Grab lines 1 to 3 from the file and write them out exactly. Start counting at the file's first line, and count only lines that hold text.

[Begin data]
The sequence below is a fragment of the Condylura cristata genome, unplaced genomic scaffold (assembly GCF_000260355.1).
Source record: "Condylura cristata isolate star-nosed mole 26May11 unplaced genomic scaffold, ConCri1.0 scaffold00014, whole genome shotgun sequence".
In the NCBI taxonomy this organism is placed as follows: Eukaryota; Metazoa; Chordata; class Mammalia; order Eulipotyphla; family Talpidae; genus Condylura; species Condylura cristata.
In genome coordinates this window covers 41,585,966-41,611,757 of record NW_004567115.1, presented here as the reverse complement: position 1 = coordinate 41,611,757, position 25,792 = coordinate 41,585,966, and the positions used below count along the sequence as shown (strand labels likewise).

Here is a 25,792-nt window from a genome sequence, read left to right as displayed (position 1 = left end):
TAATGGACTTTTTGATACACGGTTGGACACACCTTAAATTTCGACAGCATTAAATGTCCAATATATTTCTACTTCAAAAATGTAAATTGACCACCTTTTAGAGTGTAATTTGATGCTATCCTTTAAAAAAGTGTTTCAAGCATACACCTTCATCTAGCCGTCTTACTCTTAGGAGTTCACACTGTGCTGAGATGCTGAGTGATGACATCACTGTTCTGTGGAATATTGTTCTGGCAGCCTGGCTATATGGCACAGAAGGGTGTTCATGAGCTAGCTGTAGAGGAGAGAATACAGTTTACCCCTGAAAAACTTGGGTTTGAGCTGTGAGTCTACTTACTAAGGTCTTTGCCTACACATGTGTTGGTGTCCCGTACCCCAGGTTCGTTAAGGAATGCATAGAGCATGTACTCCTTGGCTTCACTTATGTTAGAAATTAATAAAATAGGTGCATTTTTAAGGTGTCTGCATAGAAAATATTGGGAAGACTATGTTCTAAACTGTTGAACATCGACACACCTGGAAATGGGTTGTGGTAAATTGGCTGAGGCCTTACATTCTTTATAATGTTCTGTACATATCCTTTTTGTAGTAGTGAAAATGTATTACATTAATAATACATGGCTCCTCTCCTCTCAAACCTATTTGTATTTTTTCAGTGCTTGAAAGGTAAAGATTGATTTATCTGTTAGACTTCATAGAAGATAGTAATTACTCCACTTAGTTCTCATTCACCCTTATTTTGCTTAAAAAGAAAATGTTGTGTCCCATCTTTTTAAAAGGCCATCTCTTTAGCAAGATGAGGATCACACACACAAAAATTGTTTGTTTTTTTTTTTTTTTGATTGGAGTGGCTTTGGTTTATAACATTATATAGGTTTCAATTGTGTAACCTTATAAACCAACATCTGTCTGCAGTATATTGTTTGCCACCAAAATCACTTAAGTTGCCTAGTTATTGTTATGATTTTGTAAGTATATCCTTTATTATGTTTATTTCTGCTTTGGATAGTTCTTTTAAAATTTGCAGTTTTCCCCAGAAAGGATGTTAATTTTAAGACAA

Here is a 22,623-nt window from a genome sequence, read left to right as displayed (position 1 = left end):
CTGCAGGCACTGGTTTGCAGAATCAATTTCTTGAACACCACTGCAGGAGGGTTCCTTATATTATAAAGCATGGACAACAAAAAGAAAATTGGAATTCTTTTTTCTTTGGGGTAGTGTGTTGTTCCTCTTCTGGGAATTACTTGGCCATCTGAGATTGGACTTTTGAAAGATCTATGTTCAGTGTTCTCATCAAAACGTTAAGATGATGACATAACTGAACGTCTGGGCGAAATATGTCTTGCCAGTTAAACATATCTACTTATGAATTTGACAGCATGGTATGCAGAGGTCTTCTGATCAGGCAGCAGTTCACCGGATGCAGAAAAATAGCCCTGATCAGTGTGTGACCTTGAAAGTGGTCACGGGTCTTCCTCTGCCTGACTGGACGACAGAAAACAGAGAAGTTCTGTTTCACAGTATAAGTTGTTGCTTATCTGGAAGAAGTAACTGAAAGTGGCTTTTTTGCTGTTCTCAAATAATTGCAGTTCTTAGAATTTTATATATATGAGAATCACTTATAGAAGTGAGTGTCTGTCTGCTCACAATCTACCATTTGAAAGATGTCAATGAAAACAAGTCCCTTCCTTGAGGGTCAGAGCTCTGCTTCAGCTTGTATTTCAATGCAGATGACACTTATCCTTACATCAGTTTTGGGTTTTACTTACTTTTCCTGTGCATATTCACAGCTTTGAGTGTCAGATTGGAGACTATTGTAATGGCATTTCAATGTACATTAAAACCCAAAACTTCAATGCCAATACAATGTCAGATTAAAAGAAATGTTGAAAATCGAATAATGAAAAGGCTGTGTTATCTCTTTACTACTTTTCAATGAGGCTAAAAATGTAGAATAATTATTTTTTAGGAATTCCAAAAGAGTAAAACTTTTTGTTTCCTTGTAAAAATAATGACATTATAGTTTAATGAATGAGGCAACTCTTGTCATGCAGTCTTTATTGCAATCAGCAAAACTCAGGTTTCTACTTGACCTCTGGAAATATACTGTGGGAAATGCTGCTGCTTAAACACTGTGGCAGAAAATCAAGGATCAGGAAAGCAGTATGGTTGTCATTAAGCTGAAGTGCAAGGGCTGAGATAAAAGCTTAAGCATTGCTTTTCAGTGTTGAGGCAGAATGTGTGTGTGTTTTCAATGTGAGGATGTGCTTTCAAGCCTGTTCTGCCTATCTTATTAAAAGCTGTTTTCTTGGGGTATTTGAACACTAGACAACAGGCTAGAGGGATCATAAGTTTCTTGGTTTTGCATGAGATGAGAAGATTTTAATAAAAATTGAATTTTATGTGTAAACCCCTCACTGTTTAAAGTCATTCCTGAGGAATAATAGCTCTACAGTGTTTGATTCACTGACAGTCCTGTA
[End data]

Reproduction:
The sequence below is a fragment of the Condylura cristata genome, unplaced genomic scaffold (assembly GCF_000260355.1).
Source record: "Condylura cristata isolate star-nosed mole 26May11 unplaced genomic scaffold, ConCri1.0 scaffold00014, whole genome shotgun sequence".
In the NCBI taxonomy this organism is placed as follows: Eukaryota; Metazoa; Chordata; class Mammalia; order Eulipotyphla; family Talpidae; genus Condylura; species Condylura cristata.